There are many good, basic books available to stamp collectors. Several of the best are shown in Figure 2. A few basic books are no longer in print, such as one of my perennial favorites, Foundations of Philately by Winthrop Boggs. It is possible to find this book through philatelic literature dealers.

Fortunately, two of the best references that I refer to most often are still in print and worth their substantial weight in gold. Linn's World Stamp Almanac, sixth edition, is one of those books that you can pick up, flip open to any page and begin reading something fascinating that you probably didn't know anything about.

Contained within its 1,000-plus pages are stamp collecting basics, postal regulations, fun facts about stamps and lots more. It is geared to U.S. stamp collectors, but the content is varied enough to be on the bookshelf of every stamp collector. The price is a modest $25, in softcover, available from Linn's.

Fundamentals of Philately by L.N. Williams is available from the American Philatelic Society at $60 for nonmembers, $48 for members (contact APS, Box 8000, State College, PA 16803, or see the site This 800-plus-page hardbound book is a fascinating account of how stamps are designed and printed. The text is augmented with lots of photographs. It is well indexed, easy to use, and a thoroughly absorbing read for anyone remotely interested in printing or stamp collecting.

Auction catalogs are an economical source of stamp information. Many auction houses produce catalogs lavishly illustrated in color. Some are available free upon request. Others you might have to pay for initially, but once you buy at an auction regularly, most firms will send you future catalogs free.

Auction catalogs often provide color illustrations of rarely seen stamps, and prices realized sent to bidders on request can provide invaluable market information. Occasionally, the auction of an outstanding collection can produce a catalog that is a landmark reference for the field.

A good catalog and one or two basic reference works are the starting point for a philatelic library. Some specialized works on stamp collecting are shown in Figure 3. Your specific needs and interests should dictate what other titles to add to your growing library. U.S. collectors might wish to add The Micarelli Identification Guide to U.S. Stamps to their shelves. This book helps make sorting the challenging regular-issue U.S. definitive stamps such as the Washington-Franklin series a great deal easier. Published by Scott in 1991, the book no longer appears in the Scott online catalog, but it is available from philatelic literature dealers.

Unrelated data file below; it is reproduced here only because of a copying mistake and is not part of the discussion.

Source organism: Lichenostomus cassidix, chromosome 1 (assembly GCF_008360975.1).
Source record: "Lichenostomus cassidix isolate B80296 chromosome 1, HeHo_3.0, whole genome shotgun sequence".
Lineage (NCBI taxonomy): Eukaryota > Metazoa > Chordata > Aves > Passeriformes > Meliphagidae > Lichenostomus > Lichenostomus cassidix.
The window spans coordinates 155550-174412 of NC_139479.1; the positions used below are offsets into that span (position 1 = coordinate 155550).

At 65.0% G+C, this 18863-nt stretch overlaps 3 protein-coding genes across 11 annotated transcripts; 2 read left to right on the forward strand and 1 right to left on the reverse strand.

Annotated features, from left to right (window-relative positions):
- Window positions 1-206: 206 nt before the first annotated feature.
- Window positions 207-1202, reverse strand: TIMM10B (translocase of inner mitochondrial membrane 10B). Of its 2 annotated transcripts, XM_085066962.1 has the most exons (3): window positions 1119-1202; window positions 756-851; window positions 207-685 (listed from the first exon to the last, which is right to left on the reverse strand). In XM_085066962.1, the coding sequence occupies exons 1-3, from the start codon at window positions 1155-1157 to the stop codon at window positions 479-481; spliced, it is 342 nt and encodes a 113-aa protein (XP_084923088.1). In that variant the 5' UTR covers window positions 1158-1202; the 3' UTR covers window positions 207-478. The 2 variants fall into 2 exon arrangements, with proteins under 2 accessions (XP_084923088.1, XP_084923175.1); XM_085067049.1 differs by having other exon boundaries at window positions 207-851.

The three-volume United States Postage Stamps of the 19th Century by Lester G. Brookman is also no longer in print, but it is a worthy and highly useful addition to a U.S. collector's library.

Knowing what books to buy is at least as important as knowing where to buy them. Ask the dealers with whom you do business to recommend titles to you, and don't pass up the opportunity to peruse the offerings of philatelic literature dealers at stamp shows.

Check out the online card catalog of the American Philatelic Research Library at Doing a search for a specific area of interest might turn up some titles that you are unaware of. You can either borrow items of interest from the APRL for a small fee or put them on a want list for purchase from a philatelic literature dealer.

Investigate new titles published by stamp organizations and specialty societies. Many stamp-collecting books are published in extremely short print runs. If it covers a popular subject, such a book is quickly absorbed into the marketplace, so sometimes you need to buy right away.

Hundreds of specialist organizations serve nearly every whim a stamp collector might imagine, from U.S. stamps to topical collections of masks on stamps. Their annual dues will usually bring a newsletter or journal devoted to the group's specialty. That alone is worth the price of dues, but add to that the priceless value of networking with people who share your passion and making new friends. It is truly money well spent.

Amos Hobby Publishing is trying to save you money as you build your philatelic library. The Amos Advantage is a new program open to all subscribers to Linn's, Scott Stamp Monthly and Coin World.

Subscribers receive a substantial discount on all Linn's and Scott publications and CDs. This makes some of the best philatelic references available to subscribers at truly minimal expense. To order the products, call 800-572-6885 or order online at